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Can an onchange eventhandler be re-used by invoking rather than clicking?

Hi,

I'm trying to call/ mimic an onchange function/ event after a user has
clicked a checkbox. In response to which a buncch of other ones need to be
checked as well.
The caveat is that each of those child-checkboxes need to have an onchange
action take place. All of these child-boxes *have* got a working onchange
eventListener attached (thx to an old post of Lasse Reichstein Nielsen).

Following a snip that suggests (or so the debugger suggests) that the
inputElement.onchange is void, so calling onchange becomes a bit hard.
Any suggestions?

.....
inputElement = _row2checkbox[tb.rows[i]["id"]];
inputElement["checked"] = el["checked"];
if (inputElement.onchange) {
inputElement.onchange();
}
.....

I did come up with a work-around but that ivolves some serious trickery.

TIA
Fermin DCG
Jul 20 '05 #1
2 1586
Hi,

Really the answer is very simple. You didn't post the actual event handlers
you are using so I'll try to create pseudo code that explains the solution.

Your code probably looks something like:

<input type="checkbox" onchange="handleParentChange(event)" /> <!-- parent
input -->
<input type="checkbox" onchange="handleChange(event)" />

function handleChange(event){
[ perform some action ]
}
function handleParentChange(event){
[ perform some complicated action ]
}

What you need to do is seperate the code that actually does the work from
the event handler. This way you can call the code that actually performs the
work independently from a user action. So your code would change to look
like:

function handleChange(event){
var element = //get reference to the object that fired the event
doWork(element);
}

function doWork(inputElement){
[ perform some action ]
}

With this type of set up you can now call the function that performs the
actual work as many times and in as many was as you can think of becuase it
is now independent of a specific user event.

So applying it to your case your "parent" checkbox would have it's own event
handle call it handleParentChange(event) which can then build a collection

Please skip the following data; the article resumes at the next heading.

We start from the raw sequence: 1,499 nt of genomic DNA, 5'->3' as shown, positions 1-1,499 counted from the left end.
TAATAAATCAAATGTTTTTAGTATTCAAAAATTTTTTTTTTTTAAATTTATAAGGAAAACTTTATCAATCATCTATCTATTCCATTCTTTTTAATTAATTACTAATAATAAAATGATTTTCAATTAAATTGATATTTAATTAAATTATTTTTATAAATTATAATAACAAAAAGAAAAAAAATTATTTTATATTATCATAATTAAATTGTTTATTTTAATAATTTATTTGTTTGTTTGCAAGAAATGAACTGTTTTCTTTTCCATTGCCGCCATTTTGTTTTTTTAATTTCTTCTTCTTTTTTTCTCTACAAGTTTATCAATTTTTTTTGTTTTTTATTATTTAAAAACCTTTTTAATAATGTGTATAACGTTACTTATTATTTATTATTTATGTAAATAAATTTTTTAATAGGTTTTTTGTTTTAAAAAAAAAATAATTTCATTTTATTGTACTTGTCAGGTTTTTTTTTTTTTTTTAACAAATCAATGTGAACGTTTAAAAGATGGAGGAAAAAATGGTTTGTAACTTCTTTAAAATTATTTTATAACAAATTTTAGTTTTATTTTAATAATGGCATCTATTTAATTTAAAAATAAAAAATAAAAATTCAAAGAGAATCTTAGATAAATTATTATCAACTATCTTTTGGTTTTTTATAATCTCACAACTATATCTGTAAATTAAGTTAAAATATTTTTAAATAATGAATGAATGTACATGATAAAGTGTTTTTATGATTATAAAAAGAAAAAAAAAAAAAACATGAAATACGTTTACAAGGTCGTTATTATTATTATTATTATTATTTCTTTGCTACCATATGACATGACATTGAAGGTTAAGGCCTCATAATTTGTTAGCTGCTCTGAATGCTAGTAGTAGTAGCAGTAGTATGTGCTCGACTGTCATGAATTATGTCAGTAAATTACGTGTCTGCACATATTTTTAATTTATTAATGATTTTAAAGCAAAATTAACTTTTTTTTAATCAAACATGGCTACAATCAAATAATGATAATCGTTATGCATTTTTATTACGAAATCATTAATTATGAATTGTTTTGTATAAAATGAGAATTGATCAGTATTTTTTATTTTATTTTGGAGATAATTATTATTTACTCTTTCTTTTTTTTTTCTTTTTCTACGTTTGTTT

of "child" checkboxes which you then pass individually into the
doWork(inputElement) method. So putting it all together you would have
something like:

<input type="checkbox" onchange="handleParentChange(event)" /> <!-- parent
input -->
<input type="checkbox" onchange="handleChange(event)" /> <!-- child
input -->

function handleParentChange(event){
var collection = //get all child inputs
for (var i=0;i<collection.length;i++)
doWork(collection[i]);
}

function handleChange(event){
var element = //get reference to the object that fired the event
doWork(element);
}

function doWork(inputElement){
[ perform some action ]
}

I hope this wasn't too confusing.

Regards
Mike
Jul 20 '05 #2
Mike wrote:
Hi,

Really the answer is very simple. You didn't post the actual event handlers
you are using so I'll try to create pseudo code that explains the solution.

Your code probably looks something like:

<input type="checkbox" onchange="handleParentChange(event)" /> <!-- parent
input -->
<input type="checkbox" onchange="handleChange(event)" />

function handleChange(event){
[ perform some action ]
}
function handleParentChange(event){
[ perform some complicated action ]
}
Well, it doesn't actually just look like what you defined. Instead i 'slap'
on the eventHandlers in a more dynamic fashion through a js function.

In essence it does, obviously, boil down to the same thing.
What you need to do is seperate the code that actually does the work from
the event handler. This way you can call the code that actually performs the
work independently from a user action. So your code would change to look
like:
I'm still with you there.
function handleChange(event){
var element = //get reference to the object that fired the event
doWork(element);
}

function doWork(inputElement){
[ perform some action ]
}

With this type of set up you can now call the function that performs the
actual work as many times and in as many was as you can think of becuase it
is now independent of a specific user event.

So applying it to your case your "parent" checkbox would have it's own event
handle call it handleParentChange(event) which can then build a collection
of "child" checkboxes which you then pass individually into the
doWork(inputElement) method. So putting it all together you would have
something like:

<input type="checkbox" onchange="handleParentChange(event)" /> <!-- parent
input -->
<input type="checkbox" onchange="handleChange(event)" /> <!-- child
input -->

function handleParentChange(event){
var collection = //get all child inputs
for (var i=0;i<collection.length;i++)
doWork(collection[i]);
}

function handleChange(event){
var element = //get reference to the object that fired the event
doWork(element);
}

function doWork(inputElement){
[ perform some action ]
}

I hope this wasn't too confusing.

Noop, not confusing at all. As it turned out I baasically resolved in a
comparable way, so I guess its true that there is mre than one way to skin
the infamous cat ;)

I am however still surprised about the fact that one cannot utilize the
onchange in the same fashion as onsubmit. Just calling it directly from
some function (compare it so you will to doing a submit of a form via js,
or does that call *not* use the onsumbit function attached to the form?)

Thx for your effort,
Cheers,
Fermin
Jul 20 '05 #3

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